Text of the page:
2. The Flood was an ecological catastrophe. Creationists credit it with eroding and redepositing sediments miles thick, raising mountains, carving immense canyons, and even repositioning continents. This alone would doom many plants to extinction, even if they or their seeds survived the Flood.

Some may have gone extinct for just this reason.

* Most of the world's seeds would have been buried under many feet -- even miles -- of sediments. This would keep them from sprouting.

This is a straw man argument since by definition those seeds and plants buried too deep would not survive.

* Many plants require particular soil conditions to grow. The Flood eroded away all the topsoil, which provides the optimum conditions for most plants.

Such special requirements are most likely the result of post-Flood adaptation and as such it is not relevant.

  • Some seeds will germinate only after being exposed to fire. After the Flood, there was nothing to burn.

Besides the possibility of these being post-Flood adaptations, the Flood would have left wood and other material that could have burned when it dried out.

  • Most flowering plants are germinated by insects, but the only insects around after the Flood were those Noah carried aboard the Ark. The surviving seeds would have had to find the proper conditions of soil type and burial depth in a small area around where the Ark landed.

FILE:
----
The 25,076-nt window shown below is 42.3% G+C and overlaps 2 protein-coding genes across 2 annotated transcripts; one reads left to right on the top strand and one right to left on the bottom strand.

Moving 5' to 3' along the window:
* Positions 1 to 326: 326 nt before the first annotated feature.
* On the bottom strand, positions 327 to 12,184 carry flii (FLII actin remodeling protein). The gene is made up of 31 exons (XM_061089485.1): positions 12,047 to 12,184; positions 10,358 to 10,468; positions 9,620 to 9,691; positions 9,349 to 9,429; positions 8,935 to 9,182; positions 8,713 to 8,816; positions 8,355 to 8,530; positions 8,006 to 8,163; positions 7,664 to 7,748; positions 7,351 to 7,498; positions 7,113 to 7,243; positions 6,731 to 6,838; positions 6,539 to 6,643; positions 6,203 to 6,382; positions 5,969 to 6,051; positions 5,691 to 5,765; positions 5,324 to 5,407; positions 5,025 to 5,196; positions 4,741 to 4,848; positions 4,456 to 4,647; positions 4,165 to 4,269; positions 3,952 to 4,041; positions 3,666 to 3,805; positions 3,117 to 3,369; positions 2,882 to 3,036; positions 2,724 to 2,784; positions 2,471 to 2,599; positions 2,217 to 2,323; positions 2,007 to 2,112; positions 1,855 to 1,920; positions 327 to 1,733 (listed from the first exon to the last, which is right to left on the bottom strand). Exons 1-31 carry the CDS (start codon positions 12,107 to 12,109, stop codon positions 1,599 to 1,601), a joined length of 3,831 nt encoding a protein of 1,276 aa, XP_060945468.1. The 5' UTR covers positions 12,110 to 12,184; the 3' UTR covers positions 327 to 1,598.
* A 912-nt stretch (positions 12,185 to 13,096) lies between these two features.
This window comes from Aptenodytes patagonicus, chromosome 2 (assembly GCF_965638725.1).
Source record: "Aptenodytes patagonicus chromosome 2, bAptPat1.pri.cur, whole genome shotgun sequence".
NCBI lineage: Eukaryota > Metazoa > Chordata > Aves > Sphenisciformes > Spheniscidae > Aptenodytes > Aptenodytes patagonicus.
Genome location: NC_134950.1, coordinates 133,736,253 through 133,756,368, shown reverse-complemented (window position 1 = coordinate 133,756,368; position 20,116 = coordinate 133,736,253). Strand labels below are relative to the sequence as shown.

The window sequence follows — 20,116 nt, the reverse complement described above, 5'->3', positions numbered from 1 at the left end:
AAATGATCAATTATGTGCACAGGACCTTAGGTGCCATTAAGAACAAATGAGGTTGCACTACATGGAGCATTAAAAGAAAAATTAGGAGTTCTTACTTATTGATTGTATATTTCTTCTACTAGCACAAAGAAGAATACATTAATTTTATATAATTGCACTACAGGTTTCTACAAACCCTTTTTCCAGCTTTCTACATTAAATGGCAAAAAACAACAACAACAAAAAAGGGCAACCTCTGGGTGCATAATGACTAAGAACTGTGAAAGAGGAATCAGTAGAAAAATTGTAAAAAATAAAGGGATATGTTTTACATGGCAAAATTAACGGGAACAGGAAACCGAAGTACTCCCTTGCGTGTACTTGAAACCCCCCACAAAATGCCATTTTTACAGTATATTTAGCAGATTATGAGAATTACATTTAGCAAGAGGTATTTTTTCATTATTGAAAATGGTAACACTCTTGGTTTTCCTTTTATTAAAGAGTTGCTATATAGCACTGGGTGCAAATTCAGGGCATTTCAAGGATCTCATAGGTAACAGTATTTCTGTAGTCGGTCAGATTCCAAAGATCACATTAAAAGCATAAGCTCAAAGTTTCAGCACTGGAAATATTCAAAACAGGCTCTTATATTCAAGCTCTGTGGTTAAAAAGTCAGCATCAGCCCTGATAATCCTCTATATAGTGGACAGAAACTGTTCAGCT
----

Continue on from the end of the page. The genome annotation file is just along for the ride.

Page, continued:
It can be shown that it would be possible for insects to survive outside the Ark. But even if they were all on the Ark, some insects are prolific and can fly great distances. So some insects could have spread around the world quickly after the Flood, particularly if encouraged to do so by God.

  • Plants live not as individuals, but as communities. If you cut down the redwoods, you kill not only the redwoods but also dozens of other plants that depend on the community structure. After the Flood, there were no ecological communities, only bare land. Any plant that depends on a mature community (for shade, shelter, humidity, or support, for example) could not survive until such a community matures, which usually takes years to decades.